The NDIS is a national scheme, which means that all Australians are able to access it.
Access to the NDIS is not income tested. This means the supports you receive are not based on your household earnings, unlike some other Australian Government support programs.
When deciding whether someone meets the criteria to access the NDIS, the NDIA will first consider whether a person meets the age and residence requirements. If they do, the NDIA will then consider whether that person meets either the disability or early intervention requirements.
Children aged 0-6 years may receive support under the NDIS through the Early Childhood Early Intervention (ECEI) approach. It is important to know that the infantile forms of Tay-Sachs and Sandhoff diseases are both on List D – Permanent impairment/Early intervention, under 7 years – no further assessment required.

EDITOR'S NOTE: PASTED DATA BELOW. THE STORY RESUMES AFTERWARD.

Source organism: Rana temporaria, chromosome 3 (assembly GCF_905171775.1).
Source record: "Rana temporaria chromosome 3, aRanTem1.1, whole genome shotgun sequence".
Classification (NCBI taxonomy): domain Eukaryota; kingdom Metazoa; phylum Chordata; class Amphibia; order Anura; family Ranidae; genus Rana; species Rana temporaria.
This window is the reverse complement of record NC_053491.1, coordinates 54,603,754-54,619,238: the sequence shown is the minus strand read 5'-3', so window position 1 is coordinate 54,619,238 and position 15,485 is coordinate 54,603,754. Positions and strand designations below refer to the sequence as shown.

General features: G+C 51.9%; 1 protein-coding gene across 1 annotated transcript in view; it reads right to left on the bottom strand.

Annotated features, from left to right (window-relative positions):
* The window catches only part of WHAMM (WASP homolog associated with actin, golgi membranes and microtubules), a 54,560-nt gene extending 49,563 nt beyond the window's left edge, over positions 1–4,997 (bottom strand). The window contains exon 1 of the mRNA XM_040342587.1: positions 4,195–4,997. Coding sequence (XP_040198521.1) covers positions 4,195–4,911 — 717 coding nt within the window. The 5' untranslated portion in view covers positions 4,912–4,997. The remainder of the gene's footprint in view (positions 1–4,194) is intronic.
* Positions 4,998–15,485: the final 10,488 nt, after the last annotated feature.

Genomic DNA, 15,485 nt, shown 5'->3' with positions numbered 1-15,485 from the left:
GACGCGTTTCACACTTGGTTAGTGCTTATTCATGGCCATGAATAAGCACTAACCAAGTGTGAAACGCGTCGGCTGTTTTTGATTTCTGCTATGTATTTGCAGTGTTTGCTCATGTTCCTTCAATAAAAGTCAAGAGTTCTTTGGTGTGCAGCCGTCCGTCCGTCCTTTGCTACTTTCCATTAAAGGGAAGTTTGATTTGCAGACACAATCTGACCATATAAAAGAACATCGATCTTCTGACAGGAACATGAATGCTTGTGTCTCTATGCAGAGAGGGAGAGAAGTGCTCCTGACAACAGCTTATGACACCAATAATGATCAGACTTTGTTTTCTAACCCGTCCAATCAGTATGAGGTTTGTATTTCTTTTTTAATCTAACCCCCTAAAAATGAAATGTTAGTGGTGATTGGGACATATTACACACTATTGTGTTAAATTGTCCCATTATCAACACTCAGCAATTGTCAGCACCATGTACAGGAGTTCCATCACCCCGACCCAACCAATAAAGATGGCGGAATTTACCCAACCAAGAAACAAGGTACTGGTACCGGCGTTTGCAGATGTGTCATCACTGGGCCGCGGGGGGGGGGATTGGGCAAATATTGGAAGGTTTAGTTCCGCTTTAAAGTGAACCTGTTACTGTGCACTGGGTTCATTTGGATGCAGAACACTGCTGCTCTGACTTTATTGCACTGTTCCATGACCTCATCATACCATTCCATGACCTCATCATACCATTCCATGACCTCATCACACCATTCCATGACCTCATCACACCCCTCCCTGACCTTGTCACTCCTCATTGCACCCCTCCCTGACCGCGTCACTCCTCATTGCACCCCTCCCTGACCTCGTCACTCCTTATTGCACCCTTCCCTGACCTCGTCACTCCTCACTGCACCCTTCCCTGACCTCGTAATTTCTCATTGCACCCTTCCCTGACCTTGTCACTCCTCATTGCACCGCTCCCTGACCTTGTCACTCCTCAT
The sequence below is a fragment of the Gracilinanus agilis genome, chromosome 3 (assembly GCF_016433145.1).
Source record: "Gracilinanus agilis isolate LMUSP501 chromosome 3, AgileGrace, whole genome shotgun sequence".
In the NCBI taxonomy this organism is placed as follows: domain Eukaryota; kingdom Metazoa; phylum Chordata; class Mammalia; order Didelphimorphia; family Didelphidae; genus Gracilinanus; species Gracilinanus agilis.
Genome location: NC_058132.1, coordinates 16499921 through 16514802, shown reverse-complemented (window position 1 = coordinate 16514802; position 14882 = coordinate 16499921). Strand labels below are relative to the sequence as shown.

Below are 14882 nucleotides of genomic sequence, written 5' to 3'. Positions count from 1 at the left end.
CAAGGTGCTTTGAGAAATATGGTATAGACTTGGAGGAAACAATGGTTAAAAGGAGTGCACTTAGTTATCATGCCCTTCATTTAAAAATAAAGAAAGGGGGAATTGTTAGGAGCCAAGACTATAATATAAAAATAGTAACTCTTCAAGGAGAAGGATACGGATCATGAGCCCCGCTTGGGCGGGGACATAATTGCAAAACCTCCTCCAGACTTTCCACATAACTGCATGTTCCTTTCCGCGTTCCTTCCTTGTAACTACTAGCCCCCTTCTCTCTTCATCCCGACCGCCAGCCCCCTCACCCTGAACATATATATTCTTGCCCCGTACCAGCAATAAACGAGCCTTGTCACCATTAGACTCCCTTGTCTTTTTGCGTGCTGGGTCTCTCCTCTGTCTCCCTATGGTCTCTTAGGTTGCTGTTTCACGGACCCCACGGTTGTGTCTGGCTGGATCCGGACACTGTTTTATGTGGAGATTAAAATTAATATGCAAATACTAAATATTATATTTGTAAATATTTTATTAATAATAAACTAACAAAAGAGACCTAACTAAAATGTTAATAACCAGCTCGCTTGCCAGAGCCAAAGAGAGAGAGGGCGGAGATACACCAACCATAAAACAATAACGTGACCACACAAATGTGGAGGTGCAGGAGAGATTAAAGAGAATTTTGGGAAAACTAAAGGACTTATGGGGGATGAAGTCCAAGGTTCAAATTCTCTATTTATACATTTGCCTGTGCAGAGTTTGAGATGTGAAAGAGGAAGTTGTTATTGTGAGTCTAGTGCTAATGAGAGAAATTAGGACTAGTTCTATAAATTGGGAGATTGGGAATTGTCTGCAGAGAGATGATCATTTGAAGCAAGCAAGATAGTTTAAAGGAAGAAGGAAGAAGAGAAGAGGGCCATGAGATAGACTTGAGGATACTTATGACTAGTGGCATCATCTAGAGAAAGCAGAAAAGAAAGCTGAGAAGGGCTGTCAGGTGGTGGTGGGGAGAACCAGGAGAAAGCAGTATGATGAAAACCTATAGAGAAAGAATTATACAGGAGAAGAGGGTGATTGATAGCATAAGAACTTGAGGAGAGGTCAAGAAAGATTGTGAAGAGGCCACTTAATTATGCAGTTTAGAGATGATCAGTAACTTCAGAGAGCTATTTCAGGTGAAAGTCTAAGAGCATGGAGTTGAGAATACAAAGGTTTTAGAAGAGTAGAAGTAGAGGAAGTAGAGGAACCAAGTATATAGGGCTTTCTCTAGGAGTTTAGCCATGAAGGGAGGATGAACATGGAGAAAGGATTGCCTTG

If your child or loved one is around age 6 years and 9 months, they are no longer eligible to qualify through the Early Childhood Early Intervention approach. You will need to contact the NDIA for an application form. After receiving your application form, you have 28 days to return it. Contact your Specialist and Occupational Therapist who can provide reports to support the application. Your Specialist only needs to confirm the diagnosis in a letter. The Occupational Therapist will conduct a range of tests that will help to inform the Local Area Coordinator about the needs and goals of your child or loved one. Both Tay-Sachs and Sandhoff are on List A – Conditions which are likely to meet the disability requirements in Section 24 of the NDIS Act. This means whilst the process will take a little longer, you should be approved for a NDIS plan. If not, please contact Rare Find Foundation to advocate on your behalf.
This means a child living in Australia who has been diagnosed with the infantile form of Tay-Sachs or Sandhoff disease automatically meets the disability access criteria.